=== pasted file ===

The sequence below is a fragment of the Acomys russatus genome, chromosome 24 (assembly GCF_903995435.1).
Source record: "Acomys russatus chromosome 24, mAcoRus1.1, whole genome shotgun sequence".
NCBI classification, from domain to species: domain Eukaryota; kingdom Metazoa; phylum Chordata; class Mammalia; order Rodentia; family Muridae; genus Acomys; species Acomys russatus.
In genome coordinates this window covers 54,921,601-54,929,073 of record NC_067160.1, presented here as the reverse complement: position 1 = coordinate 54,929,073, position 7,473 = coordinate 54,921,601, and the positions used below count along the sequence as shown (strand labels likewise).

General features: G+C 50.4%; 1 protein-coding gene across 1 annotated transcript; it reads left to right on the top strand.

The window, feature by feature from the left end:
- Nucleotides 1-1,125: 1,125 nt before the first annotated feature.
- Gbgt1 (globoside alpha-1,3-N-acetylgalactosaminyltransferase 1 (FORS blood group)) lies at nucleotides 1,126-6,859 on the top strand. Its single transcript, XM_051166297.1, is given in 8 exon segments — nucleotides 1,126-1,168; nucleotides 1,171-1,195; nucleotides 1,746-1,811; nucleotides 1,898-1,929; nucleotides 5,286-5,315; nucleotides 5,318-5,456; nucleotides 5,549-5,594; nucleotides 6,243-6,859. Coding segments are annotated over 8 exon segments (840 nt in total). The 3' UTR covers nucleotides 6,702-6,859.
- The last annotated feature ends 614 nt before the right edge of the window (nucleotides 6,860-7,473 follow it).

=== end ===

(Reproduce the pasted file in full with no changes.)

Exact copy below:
The sequence below is a fragment of the Acomys russatus genome, chromosome 24 (assembly GCF_903995435.1).
Source record: "Acomys russatus chromosome 24, mAcoRus1.1, whole genome shotgun sequence".
NCBI classification, from domain to species: domain Eukaryota; kingdom Metazoa; phylum Chordata; class Mammalia; order Rodentia; family Muridae; genus Acomys; species Acomys russatus.
In genome coordinates this window covers 54,921,601-54,929,073 of record NC_067160.1, presented here as the reverse complement: position 1 = coordinate 54,929,073, position 7,473 = coordinate 54,921,601, and the positions used below count along the sequence as shown (strand labels likewise).

General features: G+C 50.4%; 1 protein-coding gene across 1 annotated transcript; it reads left to right on the top strand.

The window, feature by feature from the left end:
- Nucleotides 1-1,125: 1,125 nt before the first annotated feature.
- Gbgt1 (globoside alpha-1,3-N-acetylgalactosaminyltransferase 1 (FORS blood group)) lies at nucleotides 1,126-6,859 on the top strand. Its single transcript, XM_051166297.1, is given in 8 exon segments — nucleotides 1,126-1,168; nucleotides 1,171-1,195; nucleotides 1,746-1,811; nucleotides 1,898-1,929; nucleotides 5,286-5,315; nucleotides 5,318-5,456; nucleotides 5,549-5,594; nucleotides 6,243-6,859. Coding segments are annotated over 8 exon segments (840 nt in total). The 3' UTR covers nucleotides 6,702-6,859.
- The last annotated feature ends 614 nt before the right edge of the window (nucleotides 6,860-7,473 follow it).